Jim: As I experienced in Avenue Q, Jeff usually wears so many hats for each of his productions, his guiding hand is usually a light touch. His talent is generally identifying and assembling a talented cast who can work well together. We’ve leaned on each other a lot for ideas and thoughts for our characters. As for Panch, it’s been a harder than I expected to find a good focus for the character… whether to make him a good-natured buffoon, or using a spiteful and mean-spirited “middle school vice principal” trope and trying out a number of different regional accents to find something that I felt fit well. Eventually, I disposed of the various accents, and focused more on Panch’s feelings about the circumstances of being called unexpectedly to be the word “pronouncer” of the Bee, and his possible backstory with Rona, the event’s host.

Why do you think The 25th Annual Putnam County Spelling Bee is popular with audiences? What message does it convey to theater goers?

Pamela: Every adult in the audience has lived through that awkward stage of middle school. They can all find something in at least one of the characters that they can identify with, and I think it reminds all of us to hold on to a bit of the child within us, and to celebrate what makes us all a little bit different.

Jim: Not only is the music fun, but there’s a lot of subversiveness in the script, regarding the pressures of being a pre-adolescent (or an adult who has to deal with them). Each of the characters, while caricatures, has several moments that are instantly relatable to the audience, either by first hand or second hand experience.

What’s next for you on the stage or off?

Pamela: I don’t have anything particular lined up right now – mostly looking forward to some down time to hang out with my husband Kris and our daughter Zoe. But I’ve always got my eye out for the next audition.

Jim: Since I started Spelling Bee immediately after the closing of Dinner with Friends, I’m looking forward to taking a break for several months, and re-acquaint myself with my family. Might start looking around again in the fall after my oldest goes off to college. Provided I don’t need to get another job to pay for it. Would you like fries with that?

What is your favorite spelling word heard onstage in this Bee?

Pamela: I would have to say “BOANTHROPY.” Partly because I think the definition is pretty funny, and partly because I love the song it leads into.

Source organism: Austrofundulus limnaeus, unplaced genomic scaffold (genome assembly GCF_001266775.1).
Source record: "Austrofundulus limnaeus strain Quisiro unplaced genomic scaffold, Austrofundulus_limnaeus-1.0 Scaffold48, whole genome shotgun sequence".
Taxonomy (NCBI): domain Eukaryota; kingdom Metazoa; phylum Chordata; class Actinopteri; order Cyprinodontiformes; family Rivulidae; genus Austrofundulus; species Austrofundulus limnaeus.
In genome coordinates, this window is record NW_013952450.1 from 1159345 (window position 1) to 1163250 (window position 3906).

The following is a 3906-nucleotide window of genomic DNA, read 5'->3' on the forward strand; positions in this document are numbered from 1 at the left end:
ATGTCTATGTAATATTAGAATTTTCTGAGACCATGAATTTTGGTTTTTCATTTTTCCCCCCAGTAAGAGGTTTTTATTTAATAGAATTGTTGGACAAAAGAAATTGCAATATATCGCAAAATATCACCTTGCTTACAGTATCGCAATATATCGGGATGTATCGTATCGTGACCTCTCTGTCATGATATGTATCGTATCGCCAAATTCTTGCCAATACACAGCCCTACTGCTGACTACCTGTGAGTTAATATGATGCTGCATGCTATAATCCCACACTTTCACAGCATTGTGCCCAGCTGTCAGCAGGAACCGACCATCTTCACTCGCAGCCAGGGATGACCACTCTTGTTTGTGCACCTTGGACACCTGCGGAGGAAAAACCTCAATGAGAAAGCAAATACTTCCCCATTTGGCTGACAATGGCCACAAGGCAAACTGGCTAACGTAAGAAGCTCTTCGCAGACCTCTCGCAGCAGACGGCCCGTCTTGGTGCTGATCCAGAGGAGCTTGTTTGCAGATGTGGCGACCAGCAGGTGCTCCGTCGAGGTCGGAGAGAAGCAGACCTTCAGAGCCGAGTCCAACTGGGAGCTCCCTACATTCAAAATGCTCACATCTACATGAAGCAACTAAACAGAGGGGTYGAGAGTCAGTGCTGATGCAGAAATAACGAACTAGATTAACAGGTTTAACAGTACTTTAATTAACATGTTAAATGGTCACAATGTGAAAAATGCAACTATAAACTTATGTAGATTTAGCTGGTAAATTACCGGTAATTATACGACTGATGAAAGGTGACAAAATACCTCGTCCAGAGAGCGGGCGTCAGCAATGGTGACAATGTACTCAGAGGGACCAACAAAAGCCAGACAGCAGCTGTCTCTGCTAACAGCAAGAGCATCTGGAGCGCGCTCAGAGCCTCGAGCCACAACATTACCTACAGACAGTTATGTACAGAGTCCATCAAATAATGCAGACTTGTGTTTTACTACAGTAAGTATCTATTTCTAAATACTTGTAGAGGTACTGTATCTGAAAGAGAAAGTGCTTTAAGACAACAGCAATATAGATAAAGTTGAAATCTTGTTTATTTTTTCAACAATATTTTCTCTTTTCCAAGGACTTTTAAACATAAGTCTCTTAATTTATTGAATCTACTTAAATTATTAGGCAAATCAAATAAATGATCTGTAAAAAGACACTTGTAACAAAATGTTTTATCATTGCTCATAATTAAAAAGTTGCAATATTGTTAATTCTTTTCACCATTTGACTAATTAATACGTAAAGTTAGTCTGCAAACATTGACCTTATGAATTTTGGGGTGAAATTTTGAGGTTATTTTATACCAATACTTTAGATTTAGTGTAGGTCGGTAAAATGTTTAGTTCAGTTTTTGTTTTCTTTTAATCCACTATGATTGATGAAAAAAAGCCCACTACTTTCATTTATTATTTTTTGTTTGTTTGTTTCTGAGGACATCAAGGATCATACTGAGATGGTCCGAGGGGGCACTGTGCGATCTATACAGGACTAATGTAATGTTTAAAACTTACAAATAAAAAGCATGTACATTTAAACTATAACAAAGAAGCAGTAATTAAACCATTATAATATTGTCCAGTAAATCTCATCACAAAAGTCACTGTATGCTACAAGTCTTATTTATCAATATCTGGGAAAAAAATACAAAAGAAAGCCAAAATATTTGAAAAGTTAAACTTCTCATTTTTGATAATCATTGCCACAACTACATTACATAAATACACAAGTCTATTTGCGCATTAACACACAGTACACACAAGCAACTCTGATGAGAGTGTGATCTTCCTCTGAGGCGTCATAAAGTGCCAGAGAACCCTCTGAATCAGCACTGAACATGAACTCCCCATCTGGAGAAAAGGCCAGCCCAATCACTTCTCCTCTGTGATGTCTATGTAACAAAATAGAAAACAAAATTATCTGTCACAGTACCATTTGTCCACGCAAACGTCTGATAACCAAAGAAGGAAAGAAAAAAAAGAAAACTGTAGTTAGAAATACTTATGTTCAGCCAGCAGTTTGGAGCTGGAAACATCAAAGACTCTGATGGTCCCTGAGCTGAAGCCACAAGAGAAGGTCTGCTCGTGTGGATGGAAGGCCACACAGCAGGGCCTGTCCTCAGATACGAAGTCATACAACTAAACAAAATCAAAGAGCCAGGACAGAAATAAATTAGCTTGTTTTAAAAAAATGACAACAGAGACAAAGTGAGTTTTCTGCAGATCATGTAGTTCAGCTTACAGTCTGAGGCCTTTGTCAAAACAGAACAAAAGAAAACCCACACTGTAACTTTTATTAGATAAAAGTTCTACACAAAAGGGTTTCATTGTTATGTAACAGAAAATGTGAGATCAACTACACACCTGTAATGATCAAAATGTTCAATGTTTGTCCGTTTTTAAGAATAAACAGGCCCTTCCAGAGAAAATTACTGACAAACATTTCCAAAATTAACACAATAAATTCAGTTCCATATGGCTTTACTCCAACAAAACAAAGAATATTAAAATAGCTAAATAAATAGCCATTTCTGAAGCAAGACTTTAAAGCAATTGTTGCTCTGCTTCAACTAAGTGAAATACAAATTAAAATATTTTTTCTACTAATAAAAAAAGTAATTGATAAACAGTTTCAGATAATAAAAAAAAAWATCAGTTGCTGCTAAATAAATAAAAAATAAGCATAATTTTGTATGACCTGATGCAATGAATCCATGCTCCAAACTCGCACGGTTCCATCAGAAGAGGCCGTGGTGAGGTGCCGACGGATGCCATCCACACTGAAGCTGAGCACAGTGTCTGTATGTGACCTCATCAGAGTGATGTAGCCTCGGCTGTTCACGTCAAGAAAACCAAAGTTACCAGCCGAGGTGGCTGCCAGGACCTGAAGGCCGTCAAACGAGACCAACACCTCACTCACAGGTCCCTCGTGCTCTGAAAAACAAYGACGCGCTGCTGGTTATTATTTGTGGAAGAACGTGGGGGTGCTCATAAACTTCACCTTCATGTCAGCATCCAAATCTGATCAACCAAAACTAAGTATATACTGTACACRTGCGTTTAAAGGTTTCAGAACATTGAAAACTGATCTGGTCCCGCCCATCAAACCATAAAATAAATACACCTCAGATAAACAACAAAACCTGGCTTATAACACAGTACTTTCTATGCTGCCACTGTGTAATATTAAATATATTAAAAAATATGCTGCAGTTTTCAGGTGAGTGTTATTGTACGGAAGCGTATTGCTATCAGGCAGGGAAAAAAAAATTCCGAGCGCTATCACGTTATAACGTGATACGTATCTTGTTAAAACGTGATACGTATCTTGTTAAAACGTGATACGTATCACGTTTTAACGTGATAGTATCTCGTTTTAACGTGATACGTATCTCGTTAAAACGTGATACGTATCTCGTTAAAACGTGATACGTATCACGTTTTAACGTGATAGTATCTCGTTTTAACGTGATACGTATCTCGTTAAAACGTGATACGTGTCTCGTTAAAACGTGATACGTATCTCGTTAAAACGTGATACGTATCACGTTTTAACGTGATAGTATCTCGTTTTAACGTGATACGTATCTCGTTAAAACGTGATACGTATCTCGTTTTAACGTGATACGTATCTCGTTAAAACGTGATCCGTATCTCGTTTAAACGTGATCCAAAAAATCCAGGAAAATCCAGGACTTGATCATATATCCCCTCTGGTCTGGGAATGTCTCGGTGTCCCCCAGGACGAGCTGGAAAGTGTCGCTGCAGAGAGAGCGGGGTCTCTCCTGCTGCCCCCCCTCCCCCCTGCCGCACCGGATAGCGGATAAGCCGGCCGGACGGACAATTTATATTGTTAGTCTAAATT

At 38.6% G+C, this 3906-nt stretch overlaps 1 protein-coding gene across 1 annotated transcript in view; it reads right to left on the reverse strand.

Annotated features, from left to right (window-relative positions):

Jim: That’s a tough choice! There are about 20 words that are in the script that show up in every performance, but there are another 70-80 for our guest spellers that I get to use at my own discretion. There were about 50 that the script provided, but Jeff Lesniak and I came up with probably another 20 or so, including definitions and use in a sentence, which can occasionally send things off the rails a bit in a fun way. Hard to pick a favorite among them. As for the “fixed” words, just from a “that sounds pleasant” perspective, I’m fond of “phylactery” and “schematic.”

Running Time: Two hours, with no intermission.

The 25th Annual Putnam County Spelling Bee plays from March 3 to 25, 2017, at Greenbelt Arts Center – 123 Centerway, in Greenbelt, MD. For tickets, call the box office at (301) 441-8770, or purchase them online.

Meet the Cast of Greenbelt Arts Center’s ‘The 25th Annual Putnam County Spelling Bee’: Part One: Director Jeff Lesniak.

Meet the Cast of Greenbelt Arts Center’s ‘The 25th Annual Putnam County Spelling Bee’: Part Two: Pamela Northrup and Jim Adams.

Meet the Cast of Greenbelt Arts Center’s ‘The 25th Annual Putnam County Spelling Bee’: Part Three: Rachel Pino-Elliott and John Carter.

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Joel Markowitz
Joel Markowitz is the Publisher and Editor of DCMetroTheaterArts. He founded the site with his brother Bruce to help promote the vast riches of theatre and the arts in the DC Metro area that includes Maryland, Virginia, and DC theater and music venues, universities, schools, Children's theaters, professional, and community theatres. Joel is an advocate for promoting the 'stars of the future' in his popular 'Scene Stealers' articles. He wrote a column for 5 years called ‘Theatre Schmooze’ and recorded podcast interviews for DC Theatre Scene. His work can also be seen and read on BroadwayStars. Joel also wrote a monthly preview of what was about to open in DC area theatres for BroadwayWorld. He is an avid film and theater goer, and a suffering Buffalo Bills and Sabres fan. Joel was a regular guest on 'The Lunch and Judy Show' radio program starring Judy Stadt in NYC. Joel founded The Ushers Theatre Going Group in the DC area in 1990, which had a 25-year run when it took its final curtain call last year. Joel is a proud member of The American Critics Association.